People who monopolize conversations are either a) narcissistic jerks doing it on purpose or b) accidental jerks who just need a gentle reminder now and then to shut their yaps. Talk-O-Meter is your secret weapon for the latter category: it's an iPhone app that uses voice recognition and biofeedback to compute, on the fly, which person in a conversation is doing most of the talking. So instead of looking at your watch, or interrupting, you can just point to the Talk-O-Meter screen as if to say, "You might want to wrap this train of thought up."
I asked the app's designers what inspired their creation — were they were surrounded by rude people? Actually, it was the opposite. "The thought behind Talk-O-Meter is that people are not rude, and their too-much-talking can be changed by giving them this friendly bio-feedback," Reinhard Wiesemann tells Co.Design. When you first fire up the app, it asks each speaker to talk normally so it can establish who is who. From there, you can tell it to monitor the conversation in 1, 3, or 5-minute intervals. At the end of each interval, it'll display a bar split into two colors, representing the ratio of who spent the most time flapping his gums.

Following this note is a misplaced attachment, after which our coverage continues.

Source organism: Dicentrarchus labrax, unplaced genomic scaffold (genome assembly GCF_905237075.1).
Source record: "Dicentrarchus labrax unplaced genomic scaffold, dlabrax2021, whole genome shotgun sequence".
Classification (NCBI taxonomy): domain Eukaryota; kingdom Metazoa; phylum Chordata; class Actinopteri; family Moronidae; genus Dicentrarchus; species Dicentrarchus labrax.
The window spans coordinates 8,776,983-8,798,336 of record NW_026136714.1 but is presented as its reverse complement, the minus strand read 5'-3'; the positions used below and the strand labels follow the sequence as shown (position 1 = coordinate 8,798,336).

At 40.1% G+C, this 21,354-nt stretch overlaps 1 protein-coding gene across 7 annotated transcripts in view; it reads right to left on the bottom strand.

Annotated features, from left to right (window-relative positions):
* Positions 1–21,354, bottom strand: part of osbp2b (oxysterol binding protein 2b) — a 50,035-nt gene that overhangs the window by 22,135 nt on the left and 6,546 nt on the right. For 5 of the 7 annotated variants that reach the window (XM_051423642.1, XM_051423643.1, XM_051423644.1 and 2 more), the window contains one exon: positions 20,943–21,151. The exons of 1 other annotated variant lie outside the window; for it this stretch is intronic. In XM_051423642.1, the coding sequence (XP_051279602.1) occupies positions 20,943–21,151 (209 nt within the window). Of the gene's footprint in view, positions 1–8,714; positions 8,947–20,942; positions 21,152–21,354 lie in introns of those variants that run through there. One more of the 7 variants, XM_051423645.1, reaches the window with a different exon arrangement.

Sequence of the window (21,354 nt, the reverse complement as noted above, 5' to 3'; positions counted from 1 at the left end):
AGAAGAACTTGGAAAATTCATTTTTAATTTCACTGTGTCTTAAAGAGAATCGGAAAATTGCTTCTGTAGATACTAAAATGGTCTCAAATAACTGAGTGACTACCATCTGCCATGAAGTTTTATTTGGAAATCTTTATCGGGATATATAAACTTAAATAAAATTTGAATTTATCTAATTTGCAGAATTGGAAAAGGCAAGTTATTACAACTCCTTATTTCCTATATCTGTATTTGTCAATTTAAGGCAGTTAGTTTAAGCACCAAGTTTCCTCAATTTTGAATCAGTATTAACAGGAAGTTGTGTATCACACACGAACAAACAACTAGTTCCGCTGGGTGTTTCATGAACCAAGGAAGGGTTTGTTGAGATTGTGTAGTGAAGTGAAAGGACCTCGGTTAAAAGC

The app is clever and cute, and the designers have an admirably charitable view of human nature, but it's hard to see how Talk-O-Meter wouldn't come off as supremely passive-aggressive in real life. After all, in order for it to function correctly, you have to pull it out and pre-calibrate it together before actually starting your "real" conversation — it's as if the person with the app is pre-judging their partner as a blabbermouth just by setting it up. I suppose an alternative would be to pull out Talk-O-Meter and say "Actually, this is for your benefit because I tend to go on and on" — but that's hardly an invitation to normal conversation either.
Maybe the best use case for Talk-O-Meter is a perversely geeky married couple who are intimate enough not to take offense at the mere use of the app, but are interested in data-mining their conversation patterns anyway. Sounds like a great setup for an episode of "Curb Your Enthusiasm."